Shohei Ohtani’s Ex-Interpreter Will Plead Guilty In Betting Case

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Shohei Ohtani Ex-Interpreter Ippei Mizuhara Will Plead Guilty In Betting Case

Ippei Mizuhara, the former interpreter for Los Angeles Dodgers star Shohei Ohtani, has agreed to plead guilty to bank and tax fraud in a sports betting case in which prosecutors allege he stole about $17 million from the Japanese pitcher to pay off gambling debts, federal prosecutors said Wednesday.

Ippei Mizuhara will plead guilty to one count of bank fraud, one count of subscribing to a false tax return

Mizuhara, 39, will plead guilty to one count of bank fraud and one count of subscribing to a false tax return, the U.S. Justice Department announced. The bank fraud charge carries a maximum of 30 years in federal prison, and the false tax return charge carries a sentence of up to three years in federal prison.

The plea agreement says Mizuhara will be required to pay Ohtani restitution that could total almost $17 million, along with more than $1 million to the IRS.

According to the court report, he filed a false tax return for 2022 showing $136.86 million in revenue when he actually made more than $4.1 million. He owes $1.14 million in unpaid taxes to the federal government.

Furthermore, Mizuhara began wagering large bets with an unlicensed sportsbook in September 2021, authorities said. This led to him owing millions of dollars after repeated gambling losses.

“Unable to pay his gambling debts, Mizuhara orchestrated a scheme to deceive and cheat the bank to fraudulently obtain money from,” Ohtani’s prosecutors said in a statement.

Mizuhara used Ohtani’s password to access his bank account, without his knowledge or permission, prosecutors said.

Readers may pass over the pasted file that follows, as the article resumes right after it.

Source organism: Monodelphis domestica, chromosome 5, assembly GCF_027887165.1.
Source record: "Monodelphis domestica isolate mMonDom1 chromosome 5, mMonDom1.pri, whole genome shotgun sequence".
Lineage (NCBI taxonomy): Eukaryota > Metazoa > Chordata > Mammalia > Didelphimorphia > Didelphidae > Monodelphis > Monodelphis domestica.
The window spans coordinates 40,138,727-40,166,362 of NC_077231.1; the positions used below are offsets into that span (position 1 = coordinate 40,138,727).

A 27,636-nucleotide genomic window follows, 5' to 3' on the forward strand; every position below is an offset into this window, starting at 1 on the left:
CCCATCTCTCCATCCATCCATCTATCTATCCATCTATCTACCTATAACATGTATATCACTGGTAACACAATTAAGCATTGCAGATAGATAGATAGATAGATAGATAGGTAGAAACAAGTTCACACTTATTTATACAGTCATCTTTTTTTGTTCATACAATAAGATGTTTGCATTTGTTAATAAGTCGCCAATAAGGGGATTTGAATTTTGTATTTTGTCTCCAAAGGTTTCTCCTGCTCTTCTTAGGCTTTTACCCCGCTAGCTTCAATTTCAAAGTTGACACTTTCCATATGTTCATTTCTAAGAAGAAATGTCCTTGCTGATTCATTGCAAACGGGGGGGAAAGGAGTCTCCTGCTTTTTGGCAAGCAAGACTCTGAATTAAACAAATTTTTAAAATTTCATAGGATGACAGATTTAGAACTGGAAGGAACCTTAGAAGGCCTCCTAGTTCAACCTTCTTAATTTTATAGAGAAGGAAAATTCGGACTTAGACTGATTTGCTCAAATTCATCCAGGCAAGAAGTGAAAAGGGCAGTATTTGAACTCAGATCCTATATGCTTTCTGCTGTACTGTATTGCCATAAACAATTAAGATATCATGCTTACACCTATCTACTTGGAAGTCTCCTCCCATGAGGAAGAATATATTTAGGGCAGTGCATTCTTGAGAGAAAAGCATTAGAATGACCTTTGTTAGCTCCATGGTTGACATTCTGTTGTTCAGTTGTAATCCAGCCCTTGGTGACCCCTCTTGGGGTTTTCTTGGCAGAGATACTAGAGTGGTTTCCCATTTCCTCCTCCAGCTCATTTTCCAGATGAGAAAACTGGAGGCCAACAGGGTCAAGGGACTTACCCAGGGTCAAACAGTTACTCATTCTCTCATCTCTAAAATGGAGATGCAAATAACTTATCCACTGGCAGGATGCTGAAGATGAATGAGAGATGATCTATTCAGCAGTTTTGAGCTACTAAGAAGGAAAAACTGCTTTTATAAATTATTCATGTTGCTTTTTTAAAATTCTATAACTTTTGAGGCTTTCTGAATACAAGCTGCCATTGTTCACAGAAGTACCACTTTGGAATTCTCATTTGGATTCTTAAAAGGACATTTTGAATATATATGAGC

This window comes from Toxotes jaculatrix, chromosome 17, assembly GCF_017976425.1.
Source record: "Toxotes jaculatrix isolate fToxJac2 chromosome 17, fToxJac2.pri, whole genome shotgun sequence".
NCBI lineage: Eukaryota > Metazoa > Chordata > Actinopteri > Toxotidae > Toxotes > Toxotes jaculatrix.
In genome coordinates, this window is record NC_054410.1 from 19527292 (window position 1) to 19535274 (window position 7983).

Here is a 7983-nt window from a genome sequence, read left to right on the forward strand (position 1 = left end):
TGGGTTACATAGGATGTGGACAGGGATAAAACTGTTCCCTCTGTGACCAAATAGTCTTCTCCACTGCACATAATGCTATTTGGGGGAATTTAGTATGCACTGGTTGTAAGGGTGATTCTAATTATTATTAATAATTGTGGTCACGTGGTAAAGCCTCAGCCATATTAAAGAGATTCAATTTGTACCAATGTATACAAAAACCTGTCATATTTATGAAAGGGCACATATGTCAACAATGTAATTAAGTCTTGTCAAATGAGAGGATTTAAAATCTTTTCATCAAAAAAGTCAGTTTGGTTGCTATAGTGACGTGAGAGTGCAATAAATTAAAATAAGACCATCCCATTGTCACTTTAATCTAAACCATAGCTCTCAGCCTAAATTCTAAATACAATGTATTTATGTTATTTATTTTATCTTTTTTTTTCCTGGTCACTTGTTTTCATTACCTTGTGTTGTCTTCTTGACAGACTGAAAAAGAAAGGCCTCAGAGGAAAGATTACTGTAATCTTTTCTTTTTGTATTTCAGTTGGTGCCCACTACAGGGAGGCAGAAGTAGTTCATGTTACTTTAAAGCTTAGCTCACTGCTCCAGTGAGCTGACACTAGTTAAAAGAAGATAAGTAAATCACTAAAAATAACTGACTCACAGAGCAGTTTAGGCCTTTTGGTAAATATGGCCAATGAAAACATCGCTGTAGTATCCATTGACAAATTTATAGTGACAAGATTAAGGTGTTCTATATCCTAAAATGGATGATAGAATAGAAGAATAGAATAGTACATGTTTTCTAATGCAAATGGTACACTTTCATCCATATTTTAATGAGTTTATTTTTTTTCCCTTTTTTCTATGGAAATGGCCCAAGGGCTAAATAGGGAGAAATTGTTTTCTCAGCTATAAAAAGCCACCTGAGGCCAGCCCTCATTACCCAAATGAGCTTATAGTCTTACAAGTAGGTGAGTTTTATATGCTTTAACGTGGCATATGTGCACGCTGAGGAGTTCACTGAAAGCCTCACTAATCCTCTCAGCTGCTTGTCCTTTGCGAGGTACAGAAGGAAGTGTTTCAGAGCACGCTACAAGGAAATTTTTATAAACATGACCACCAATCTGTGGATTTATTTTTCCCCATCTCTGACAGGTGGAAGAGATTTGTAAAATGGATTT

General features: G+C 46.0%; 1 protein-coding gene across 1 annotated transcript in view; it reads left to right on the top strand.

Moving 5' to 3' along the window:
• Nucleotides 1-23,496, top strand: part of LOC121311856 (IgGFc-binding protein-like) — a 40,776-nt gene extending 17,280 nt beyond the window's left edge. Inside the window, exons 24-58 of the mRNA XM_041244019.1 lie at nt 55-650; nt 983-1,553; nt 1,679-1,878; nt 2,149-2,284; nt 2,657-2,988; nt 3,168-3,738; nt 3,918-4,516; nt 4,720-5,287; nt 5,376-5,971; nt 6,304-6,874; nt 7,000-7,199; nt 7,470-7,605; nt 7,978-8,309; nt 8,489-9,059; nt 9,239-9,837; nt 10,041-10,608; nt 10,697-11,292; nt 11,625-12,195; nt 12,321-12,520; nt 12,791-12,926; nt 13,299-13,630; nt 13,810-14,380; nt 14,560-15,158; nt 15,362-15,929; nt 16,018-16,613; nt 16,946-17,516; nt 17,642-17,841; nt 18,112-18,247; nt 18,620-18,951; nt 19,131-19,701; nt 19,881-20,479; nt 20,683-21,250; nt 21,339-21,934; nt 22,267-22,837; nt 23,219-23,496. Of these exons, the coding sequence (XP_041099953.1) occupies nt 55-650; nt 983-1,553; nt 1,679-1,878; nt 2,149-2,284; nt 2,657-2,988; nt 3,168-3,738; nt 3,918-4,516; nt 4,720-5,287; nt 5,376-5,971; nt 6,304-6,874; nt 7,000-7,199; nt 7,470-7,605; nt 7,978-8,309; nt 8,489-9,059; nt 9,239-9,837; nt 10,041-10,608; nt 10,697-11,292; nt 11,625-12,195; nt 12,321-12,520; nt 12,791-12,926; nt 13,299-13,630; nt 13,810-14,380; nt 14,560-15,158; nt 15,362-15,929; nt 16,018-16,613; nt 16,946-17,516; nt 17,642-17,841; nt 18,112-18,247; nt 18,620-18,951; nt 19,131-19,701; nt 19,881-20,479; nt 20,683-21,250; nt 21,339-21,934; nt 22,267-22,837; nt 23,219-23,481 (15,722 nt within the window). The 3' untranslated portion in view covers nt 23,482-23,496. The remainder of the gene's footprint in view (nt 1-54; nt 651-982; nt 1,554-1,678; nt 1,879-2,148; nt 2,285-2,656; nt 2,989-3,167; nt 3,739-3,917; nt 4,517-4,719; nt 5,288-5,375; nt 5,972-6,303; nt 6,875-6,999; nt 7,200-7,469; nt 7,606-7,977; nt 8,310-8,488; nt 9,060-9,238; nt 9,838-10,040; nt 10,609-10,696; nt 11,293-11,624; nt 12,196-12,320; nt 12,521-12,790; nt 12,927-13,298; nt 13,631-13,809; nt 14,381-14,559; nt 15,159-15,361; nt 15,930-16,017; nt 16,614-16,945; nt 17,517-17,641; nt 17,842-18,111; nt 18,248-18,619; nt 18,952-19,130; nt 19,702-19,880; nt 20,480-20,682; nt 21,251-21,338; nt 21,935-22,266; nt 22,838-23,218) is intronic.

“Specifically, Mizuhara changed the registered email address and telephone number on the account so bank employees would call him — not Ohtani — when attempting to verify wire transfers from the account,” federal authorities added.

Mizuhara transferred $500,000 from the bank account of Shohei Ohtani, stole $325,000 to buy baseball cards

Moreover, Mizuhara transferred $500,000 from Shohei Ohtani’s account to an associate of the bookmaker.

In September, Mizuhara needed $60,000 worth of dental work. Ohtani agreed to pay for his dental expenses with a check. However, when the bill came, Mizuhara used Ohtani’s debit card account and kept the money from the check for himself.

Additionally, Mizuhara stole $325,000 from Ohtani’s bank account to buy baseball cards over three months. His plan was to resell them for a profit, according to prosecutors.

“The extent of this defendant’s deception and theft is massive,” United States Attorney Martin Estrada said in a statement. “He took advantage of his position of trust to take advantage of Mr. Shohei Ohtani and fuel a dangerous gambling habit.”

Mizuhara will enter his guilty plea in the coming weeks and is set to be arraigned May 14.

According to sources, he has been free on an unsecured $25,000 bond. Of course, this is known as a signature bond, meaning he did not have to pay cash or collateral to be freed. It is a promise signed by the freed person to appear in court.